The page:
Growing Potatoes

Growing PotatoesGrowing potatoes has always been popular.  They have traditionally been grown direct in the soil, but in recent years people have started growing potatoes in potato bags, sacks and old waterbutts.  There are three types of potato, earlies (100 -110 days from planting to lifting), second earlies (110 – 120 days) and maincrops (125 – 140 days).  Earlies and second earlies are the smaller potatoes we call “new potatoes”.  Maincrop potatoes are the large tubers, which can be stored for use during the winter.  If you have young children or grandchildren, then growing potatoes is a must!  It’s like a treasure hunt to young children who are always excited to see vegetables magically appearing from the ground.

How to Grow Potatoes – QUICKSTART GUIDE
  • Vegetable Growing Calendar - PotatoesChit (or sprout) seed potatoes from February
  • Place them in egg boxes or on trays, rose end uppermost in a light frost-free position
  • Plant out March to April
  • Plant earlies 30cm (12in) apart, rows 40cm (16in) apart
  • Plant maincrops 38cm (15in) apart, rows 75cm (30in) apart
  • Planting potatoes (growing potatoes from potatoes)Earth up when the plants are about 23cm (9in) tall.  Leave about 10cm (4in) of green growth showing
  • Lift earlies when the plant starts flowering.  Leave maincrops to bulk up until August or September
  • Do not eat green potatoes, they are poisonous


Potato Varieties


Early Potatoes

Potato VarietiesRocket – almost round tubers, heavy cropping, quickly grows baby new potatoes, suitable for containers and potato bags
Foremost – very good flavour, waxy texture, round tubers, white flesh, RHS Award of Garden Merit
Anya – nutty flavour, long tubers, excellent salad potato

Second Early Potatoes

Charlotte – excellent flavour, waxy,  yellow skinned, great salad potato, RHS Award of Garden Merit
Maris Peer – good flavour, waxy, heavy cropping, white fleshed
Vivaldi – excellent taste and texture, high yields, lower in carbohydrates and calories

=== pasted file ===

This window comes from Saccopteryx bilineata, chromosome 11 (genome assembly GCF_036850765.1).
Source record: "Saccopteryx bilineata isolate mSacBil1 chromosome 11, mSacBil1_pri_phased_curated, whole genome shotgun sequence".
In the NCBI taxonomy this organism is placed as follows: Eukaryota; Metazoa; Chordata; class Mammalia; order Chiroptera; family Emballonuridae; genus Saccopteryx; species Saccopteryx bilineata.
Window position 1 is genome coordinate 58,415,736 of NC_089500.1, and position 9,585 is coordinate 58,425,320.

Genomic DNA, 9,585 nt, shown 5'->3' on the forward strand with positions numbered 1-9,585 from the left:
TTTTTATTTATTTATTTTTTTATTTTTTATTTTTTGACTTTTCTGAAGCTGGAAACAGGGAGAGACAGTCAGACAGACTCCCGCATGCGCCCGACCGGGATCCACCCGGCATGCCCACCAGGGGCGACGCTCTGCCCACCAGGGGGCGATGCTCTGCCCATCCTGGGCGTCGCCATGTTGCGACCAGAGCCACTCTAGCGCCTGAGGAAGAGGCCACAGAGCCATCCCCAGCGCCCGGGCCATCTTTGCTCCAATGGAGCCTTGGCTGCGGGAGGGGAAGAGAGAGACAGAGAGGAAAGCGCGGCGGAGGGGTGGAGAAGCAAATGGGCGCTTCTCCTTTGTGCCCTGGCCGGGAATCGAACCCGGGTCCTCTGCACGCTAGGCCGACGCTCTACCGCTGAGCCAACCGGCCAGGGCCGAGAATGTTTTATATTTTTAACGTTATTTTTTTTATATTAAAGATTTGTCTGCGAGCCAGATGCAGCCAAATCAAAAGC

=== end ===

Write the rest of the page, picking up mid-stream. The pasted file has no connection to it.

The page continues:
Maincrop Potatoes

Cara – heavy cropping, large round tubers, excellent disease resistance
Desiree – red skinned, good flavour, very versatile
Valor – large tubers, store well, excellent disease resistance


Earlies or Maincrop

If I had to offer one piece of advice about growing potatoes, it would be to concentrate on earlies and second earlies and only grow maincrop potatoes if you’ve got lots of space.  This may induce an intake of breath, as maincrop potato growing is popular.  The reason I recommend this approach is that maincrop potatoes take up a lot of space, are relatively cheap from the shops (especially if you buy a sack) and when stored, there will be less difference between the ones you grow and buy compared to other vegetables.  Maincrop potatoes are also much more susceptible to blight which can decimate your entire potato crop.  New potatoes, in contrast, are expensive in the shops and the ones you grow, because you can go from patch to pot so quickly, will also taste vastly superior. They also have a far far greater chance of avoiding the dreaded blight!


1. Growing Potatoes – QUICKSTART GUIDE
2. Chitting Potatoes – How to chit your seed potatoes for a great start
3. Planting Potatoes – How to plant, care for, and earth up your potatoes
4. Harvesting and Storing Potatoes – When to harvest your potatoes and how to store them
5. Potato Growing Tips – Tips to help you grow lubbly jubbly potatoes
6. Potato Blight, Pests and Problems – Help is at hand if your potatoes go wrong
Back to main Growing Vegetables page

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